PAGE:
These are the days that try cinephiles’ souls, and I suppose one may give one’s penchant for hyperbole a little extra elbow room on such mornings. Suffice to say that if I had a favorite living filmmaker, Ra(o)úl Ruiz was he. The only film course I’ve ever taught was on Ruiz; I’ve proselytized for him (as many long-suffering friends will report) at every opportunity. [This is true. —Adam]
The fact that his Mysteries of Lisbon was picked up for U.S. distribution by the good people at the Music Box seemed to me something of a miracle given his 100+ films’ failure to make much of a mark on American moviegoers, even when the five or six that have screened in theaters here over the last twenty years got seen, reviewed, etc. You are unlikely to see a better movie than Mysteries this year—it’s showing at Lincoln Center even now, and will be traveling west with the coming weeks. [For more on that film, see this article by Ignatiy Vishnevetsky.]
What to say about Ruiz? Trite comparisons, like: he was (to quote J. Hoberman) “Mister early-Borges-plus-middle-period Welles, a Barthesian Bunuel, the Edgar G. Ulmer of the European art film”? Personal things, like: I would trade any and every Bergman film for a choice ten of RR’s, thank you very much? Literary things (since this is a literary site), like: he had the chutzpah to adapt Sadegh Hedayat, Pierre Klossowski, Marcel Proust, Balzac, Jean Giono, Massimo Bontempelli, Calderón de la Barca, Racine, and Dante, to name only a few?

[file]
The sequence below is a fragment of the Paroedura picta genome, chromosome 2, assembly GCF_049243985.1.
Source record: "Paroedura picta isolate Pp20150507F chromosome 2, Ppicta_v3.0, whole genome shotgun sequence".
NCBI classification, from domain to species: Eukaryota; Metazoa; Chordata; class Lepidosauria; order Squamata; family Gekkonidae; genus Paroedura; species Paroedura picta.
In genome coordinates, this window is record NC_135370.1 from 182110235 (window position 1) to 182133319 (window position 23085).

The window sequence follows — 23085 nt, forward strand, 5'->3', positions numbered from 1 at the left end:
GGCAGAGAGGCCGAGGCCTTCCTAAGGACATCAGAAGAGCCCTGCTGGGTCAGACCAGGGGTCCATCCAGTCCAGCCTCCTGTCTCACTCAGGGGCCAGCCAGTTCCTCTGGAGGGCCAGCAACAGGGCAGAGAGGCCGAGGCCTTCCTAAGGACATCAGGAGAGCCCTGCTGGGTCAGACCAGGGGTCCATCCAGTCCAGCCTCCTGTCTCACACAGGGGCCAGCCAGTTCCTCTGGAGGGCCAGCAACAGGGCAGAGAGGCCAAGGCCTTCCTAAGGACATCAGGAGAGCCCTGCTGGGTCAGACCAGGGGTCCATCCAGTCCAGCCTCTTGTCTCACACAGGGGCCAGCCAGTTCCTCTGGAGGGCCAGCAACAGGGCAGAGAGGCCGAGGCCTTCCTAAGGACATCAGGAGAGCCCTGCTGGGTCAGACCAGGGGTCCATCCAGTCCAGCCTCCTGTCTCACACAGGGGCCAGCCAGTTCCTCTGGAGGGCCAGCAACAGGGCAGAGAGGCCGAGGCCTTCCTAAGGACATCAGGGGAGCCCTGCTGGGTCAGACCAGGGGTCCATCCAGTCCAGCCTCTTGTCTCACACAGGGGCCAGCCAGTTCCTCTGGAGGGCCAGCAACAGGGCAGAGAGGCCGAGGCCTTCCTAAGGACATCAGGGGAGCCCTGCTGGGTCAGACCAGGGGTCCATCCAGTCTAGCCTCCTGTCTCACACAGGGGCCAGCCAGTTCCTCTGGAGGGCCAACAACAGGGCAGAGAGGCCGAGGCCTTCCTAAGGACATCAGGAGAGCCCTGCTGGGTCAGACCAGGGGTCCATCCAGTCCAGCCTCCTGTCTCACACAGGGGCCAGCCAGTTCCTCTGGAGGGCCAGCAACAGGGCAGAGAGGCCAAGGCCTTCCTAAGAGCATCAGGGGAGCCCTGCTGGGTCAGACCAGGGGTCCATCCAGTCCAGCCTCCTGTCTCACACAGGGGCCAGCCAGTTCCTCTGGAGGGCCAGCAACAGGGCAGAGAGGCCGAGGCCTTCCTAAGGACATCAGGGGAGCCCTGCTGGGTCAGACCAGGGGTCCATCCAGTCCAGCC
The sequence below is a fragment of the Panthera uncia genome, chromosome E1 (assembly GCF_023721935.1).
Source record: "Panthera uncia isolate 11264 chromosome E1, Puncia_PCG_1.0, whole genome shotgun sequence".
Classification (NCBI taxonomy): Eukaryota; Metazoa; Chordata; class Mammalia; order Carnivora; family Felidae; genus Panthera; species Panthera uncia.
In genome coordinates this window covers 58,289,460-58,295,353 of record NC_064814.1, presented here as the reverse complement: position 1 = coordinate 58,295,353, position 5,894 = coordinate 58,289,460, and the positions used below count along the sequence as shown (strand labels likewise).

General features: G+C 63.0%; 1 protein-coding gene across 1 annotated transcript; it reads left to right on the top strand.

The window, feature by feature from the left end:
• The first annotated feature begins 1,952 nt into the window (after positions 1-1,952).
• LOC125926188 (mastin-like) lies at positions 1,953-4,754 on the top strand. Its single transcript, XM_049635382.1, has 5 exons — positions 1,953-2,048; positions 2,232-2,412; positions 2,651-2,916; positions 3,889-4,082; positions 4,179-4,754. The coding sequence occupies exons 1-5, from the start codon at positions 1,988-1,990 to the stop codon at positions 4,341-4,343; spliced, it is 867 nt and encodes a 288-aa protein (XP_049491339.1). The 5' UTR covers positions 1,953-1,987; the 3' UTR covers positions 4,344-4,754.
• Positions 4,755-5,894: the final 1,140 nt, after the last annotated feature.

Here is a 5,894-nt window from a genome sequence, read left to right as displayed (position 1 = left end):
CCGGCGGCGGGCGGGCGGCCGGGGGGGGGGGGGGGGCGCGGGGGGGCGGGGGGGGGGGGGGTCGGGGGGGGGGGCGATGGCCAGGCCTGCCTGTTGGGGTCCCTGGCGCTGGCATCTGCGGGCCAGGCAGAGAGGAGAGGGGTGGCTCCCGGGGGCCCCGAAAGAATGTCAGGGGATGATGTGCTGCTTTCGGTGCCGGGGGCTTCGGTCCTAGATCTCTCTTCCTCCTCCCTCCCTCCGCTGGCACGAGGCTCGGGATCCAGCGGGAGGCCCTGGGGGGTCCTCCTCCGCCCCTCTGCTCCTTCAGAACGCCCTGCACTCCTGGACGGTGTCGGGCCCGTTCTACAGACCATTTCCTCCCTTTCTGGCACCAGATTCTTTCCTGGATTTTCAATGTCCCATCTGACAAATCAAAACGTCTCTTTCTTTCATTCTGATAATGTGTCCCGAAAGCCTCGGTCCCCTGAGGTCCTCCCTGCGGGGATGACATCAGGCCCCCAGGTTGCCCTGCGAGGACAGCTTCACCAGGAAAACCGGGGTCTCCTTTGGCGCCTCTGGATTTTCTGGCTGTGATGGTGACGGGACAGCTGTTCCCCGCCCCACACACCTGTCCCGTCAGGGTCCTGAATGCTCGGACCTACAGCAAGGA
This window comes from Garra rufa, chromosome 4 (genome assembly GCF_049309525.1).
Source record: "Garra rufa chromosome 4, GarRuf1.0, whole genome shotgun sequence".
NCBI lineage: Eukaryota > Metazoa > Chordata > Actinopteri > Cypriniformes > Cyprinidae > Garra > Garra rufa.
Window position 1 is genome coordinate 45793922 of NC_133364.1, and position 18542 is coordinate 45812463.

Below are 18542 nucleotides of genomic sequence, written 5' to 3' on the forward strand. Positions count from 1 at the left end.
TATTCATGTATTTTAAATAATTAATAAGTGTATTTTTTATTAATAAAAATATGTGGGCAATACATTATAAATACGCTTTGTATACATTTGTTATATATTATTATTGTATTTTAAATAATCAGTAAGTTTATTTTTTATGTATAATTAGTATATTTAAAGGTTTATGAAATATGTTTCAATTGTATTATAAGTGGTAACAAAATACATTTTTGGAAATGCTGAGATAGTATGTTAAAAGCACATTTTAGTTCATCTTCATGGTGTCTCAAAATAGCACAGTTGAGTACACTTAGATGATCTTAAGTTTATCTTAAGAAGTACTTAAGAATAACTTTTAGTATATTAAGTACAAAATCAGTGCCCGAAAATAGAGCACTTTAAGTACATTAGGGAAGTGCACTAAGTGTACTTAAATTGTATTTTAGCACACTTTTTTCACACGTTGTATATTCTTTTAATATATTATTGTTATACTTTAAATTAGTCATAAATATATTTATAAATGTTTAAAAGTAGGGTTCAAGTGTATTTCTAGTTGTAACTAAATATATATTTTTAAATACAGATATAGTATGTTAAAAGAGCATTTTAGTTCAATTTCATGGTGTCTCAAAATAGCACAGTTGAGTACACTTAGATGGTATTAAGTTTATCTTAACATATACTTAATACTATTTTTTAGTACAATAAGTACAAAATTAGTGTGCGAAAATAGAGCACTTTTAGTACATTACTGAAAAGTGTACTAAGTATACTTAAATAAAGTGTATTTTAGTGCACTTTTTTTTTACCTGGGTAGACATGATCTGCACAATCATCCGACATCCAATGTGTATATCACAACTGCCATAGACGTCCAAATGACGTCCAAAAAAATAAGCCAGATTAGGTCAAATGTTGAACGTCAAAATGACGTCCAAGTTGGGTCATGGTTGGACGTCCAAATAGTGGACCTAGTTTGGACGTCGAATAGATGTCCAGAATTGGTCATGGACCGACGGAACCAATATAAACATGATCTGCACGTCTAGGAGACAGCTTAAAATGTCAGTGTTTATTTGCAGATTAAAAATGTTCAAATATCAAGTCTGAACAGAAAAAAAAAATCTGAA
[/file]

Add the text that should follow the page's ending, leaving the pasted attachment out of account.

Anyone with an interest in film and/or the construction of narrative owes it to themselves to pick up copies of Poetics of Cinema I and II, both of which are available in English, and are closer to speculative essay/fictions, à la Calvino or Gass, than simply (?) film criticism.
A very few of his movies are available on DVD in the States, but I would recommend that people check out The Hypothesis of the Stolen Painting and Three Crowns of the Sailor, which are distributed by Facets for Americans without region-free players. [Three Crowns is also completely available online.]
This article, and others at Jonathan Rosenbaum’s site, will go some way toward being more eloquent than I am able, this morning.
The hoary old story goes that, at Lubitsch’s funeral, Billy Wilder said: “No more Lubitsch.” William Wyler replied, “Worse than that—no more Lubitsch films.”
Even I, who have scoured outlets both legal and illegal for copies of Ruiz’s movies, have seen barely a quarter of his total output. So it’s silly to say “no more Ruiz films.” But knowing that he’ll now never reach his second “century” casts a bit of a pall.
The best way to mourn Ruiz is perhaps to play with some model trains while suffering from massive head trauma and being observed by a blindfolded woman in white behind a two-way mirror. I hope you’ll join me in doing so.
[Jeremy M. Davies is the author of the critically-acclaimed film-centric novel Rose Alley, and an editor at Dalkey Archive Press in Urbana-Champaign, Illinois.]